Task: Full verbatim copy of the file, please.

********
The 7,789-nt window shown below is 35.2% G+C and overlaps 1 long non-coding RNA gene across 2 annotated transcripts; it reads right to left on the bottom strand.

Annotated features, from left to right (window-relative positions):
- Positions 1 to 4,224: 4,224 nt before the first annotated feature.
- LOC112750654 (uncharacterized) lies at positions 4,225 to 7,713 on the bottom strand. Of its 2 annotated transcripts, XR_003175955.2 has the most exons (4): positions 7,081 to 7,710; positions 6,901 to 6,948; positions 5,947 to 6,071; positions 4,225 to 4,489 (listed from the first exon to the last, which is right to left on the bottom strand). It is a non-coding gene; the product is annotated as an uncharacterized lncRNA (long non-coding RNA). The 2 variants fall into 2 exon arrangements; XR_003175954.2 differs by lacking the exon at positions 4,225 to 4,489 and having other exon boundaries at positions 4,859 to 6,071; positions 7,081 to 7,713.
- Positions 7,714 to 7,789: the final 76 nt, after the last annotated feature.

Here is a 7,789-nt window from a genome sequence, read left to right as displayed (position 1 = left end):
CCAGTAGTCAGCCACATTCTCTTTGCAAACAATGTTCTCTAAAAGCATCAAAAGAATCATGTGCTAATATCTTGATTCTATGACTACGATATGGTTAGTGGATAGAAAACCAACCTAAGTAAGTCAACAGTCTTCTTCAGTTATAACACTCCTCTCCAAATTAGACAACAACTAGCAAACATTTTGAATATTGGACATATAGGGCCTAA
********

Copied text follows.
The 7,789-nt window shown below is 35.2% G+C and overlaps 1 long non-coding RNA gene across 2 annotated transcripts; it reads right to left on the bottom strand.

Annotated features, from left to right (window-relative positions):
- Positions 1 to 4,224: 4,224 nt before the first annotated feature.
- LOC112750654 (uncharacterized) lies at positions 4,225 to 7,713 on the bottom strand. Of its 2 annotated transcripts, XR_003175955.2 has the most exons (4): positions 7,081 to 7,710; positions 6,901 to 6,948; positions 5,947 to 6,071; positions 4,225 to 4,489 (listed from the first exon to the last, which is right to left on the bottom strand). It is a non-coding gene; the product is annotated as an uncharacterized lncRNA (long non-coding RNA). The 2 variants fall into 2 exon arrangements; XR_003175954.2 differs by lacking the exon at positions 4,225 to 4,489 and having other exon boundaries at positions 4,859 to 6,071; positions 7,081 to 7,713.
- Positions 7,714 to 7,789: the final 76 nt, after the last annotated feature.

Here is a 7,789-nt window from a genome sequence, read left to right as displayed (position 1 = left end):
CCAGTAGTCAGCCACATTCTCTTTGCAAACAATGTTCTCTAAAAGCATCAAAAGAATCATGTGCTAATATCTTGATTCTATGACTACGATATGGTTAGTGGATAGAAAACCAACCTAAGTAAGTCAACAGTCTTCTTCAGTTATAACACTCCTCTCCAAATTAGACAACAACTAGCAAACATTTTGAATATTGGACATATAGGGCCTAA